How Is Kerosene Produced At An Oil Refinery Cracked?
Kerosene is a type of fuel that is widely used for aviation, heating, and lighting. It is derived from crude oil, which is a complex mixture of hydrocarbons and other substances. Crude oil needs to be refined before it can be used as kerosene or other products.
One of the main processes involved in refining crude oil is cracking. Cracking is a chemical reaction that breaks down large and heavy hydrocarbon molecules into smaller and lighter ones. This increases the yield of useful products such as gasoline, diesel, and kerosene from a given amount of crude oil.
How Is Kerosene Produced At An Oil Refinery Cracked
There are different methods of cracking crude oil, such as thermal cracking, catalytic cracking, and hydrocracking. Thermal cracking uses high temperatures and pressures to break down the hydrocarbons. Catalytic cracking uses a catalyst, which is a substance that speeds up the reaction without being consumed. Hydrocracking uses hydrogen and a catalyst to break down the hydrocarbons and remove impurities such as sulfur and nitrogen.
Kerosene is mainly produced by catalytic cracking and hydrocracking. These methods produce kerosene with a high octane number, which is a measure of how well the fuel burns in an engine. Kerosene also has a low freezing point, which makes it suitable for cold climates and high altitudes.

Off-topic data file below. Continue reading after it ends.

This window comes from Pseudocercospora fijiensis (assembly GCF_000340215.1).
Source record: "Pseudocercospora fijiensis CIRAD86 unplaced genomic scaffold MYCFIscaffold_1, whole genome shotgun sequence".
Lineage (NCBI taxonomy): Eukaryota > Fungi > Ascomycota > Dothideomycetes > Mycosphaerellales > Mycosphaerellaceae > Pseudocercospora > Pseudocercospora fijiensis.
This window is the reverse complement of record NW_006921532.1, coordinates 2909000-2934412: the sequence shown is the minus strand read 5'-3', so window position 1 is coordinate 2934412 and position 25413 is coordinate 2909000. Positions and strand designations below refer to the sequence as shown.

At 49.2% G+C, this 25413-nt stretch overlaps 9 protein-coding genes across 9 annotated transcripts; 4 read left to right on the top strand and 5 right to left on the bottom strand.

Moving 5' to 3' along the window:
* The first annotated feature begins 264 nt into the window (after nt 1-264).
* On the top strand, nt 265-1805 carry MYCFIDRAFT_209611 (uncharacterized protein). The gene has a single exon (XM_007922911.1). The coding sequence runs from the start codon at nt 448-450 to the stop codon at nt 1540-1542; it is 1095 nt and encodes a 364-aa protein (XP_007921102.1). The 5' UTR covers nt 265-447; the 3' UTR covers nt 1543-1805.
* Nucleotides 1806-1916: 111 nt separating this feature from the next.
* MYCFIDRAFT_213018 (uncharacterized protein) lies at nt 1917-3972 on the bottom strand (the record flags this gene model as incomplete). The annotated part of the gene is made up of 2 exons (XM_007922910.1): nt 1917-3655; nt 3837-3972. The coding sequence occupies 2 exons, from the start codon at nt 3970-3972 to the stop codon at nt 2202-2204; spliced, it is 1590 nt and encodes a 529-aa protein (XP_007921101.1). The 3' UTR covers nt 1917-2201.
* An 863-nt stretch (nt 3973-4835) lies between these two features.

Kerosene is an important product of oil refining because it has many applications and benefits. It is used as jet fuel for airplanes, as heating oil for homes and businesses, and as lamp oil for illumination. It is also used as a solvent, a cleaning agent, and a pesticide. Kerosene is a versatile and valuable fuel that is produced by cracking crude oil at an oil refinery.
Kerosene is also a significant product in the global oil market. According to Eurostat, the EU consumed about 36.5 million tonnes of kerosene in 2020, of which 30.7 million tonnes were imported[^1^]. The main use of kerosene in the EU was for aviation, which accounted for 94.8 % of the total consumption[^1^]. However, due to the COVID-19 pandemic, the consumption of jet kerosene dropped by 56.4 % from 2019 to 2020[^1^].
According to the International Energy Agency (IEA), the production cost and break-even crude oil price for sustainable aviation fuels (SAFs) are higher than those for fossil jet kerosene[^2^]. SAFs are fuels that are derived from renewable sources such as biomass, waste, or synthetic gas and can reduce greenhouse gas emissions from aviation. The IEA estimates that SAFs could account for 10 % of global jet fuel demand by 2030 if supported by policies and investments[^2^].
Japan is another major consumer and producer of kerosene in the world. According to Statista, Japan produced about 11.7 million kiloliters of kerosene in 2021, which was a decrease from about 18.8 million kiloliters in 2019[^3^]. The main use of kerosene in Japan was for heating, especially in rural areas where natural gas or electricity are not widely available[^3^]. Kerosene heaters are also popular in Japan because they are portable and easy to use. 0efd9a6b88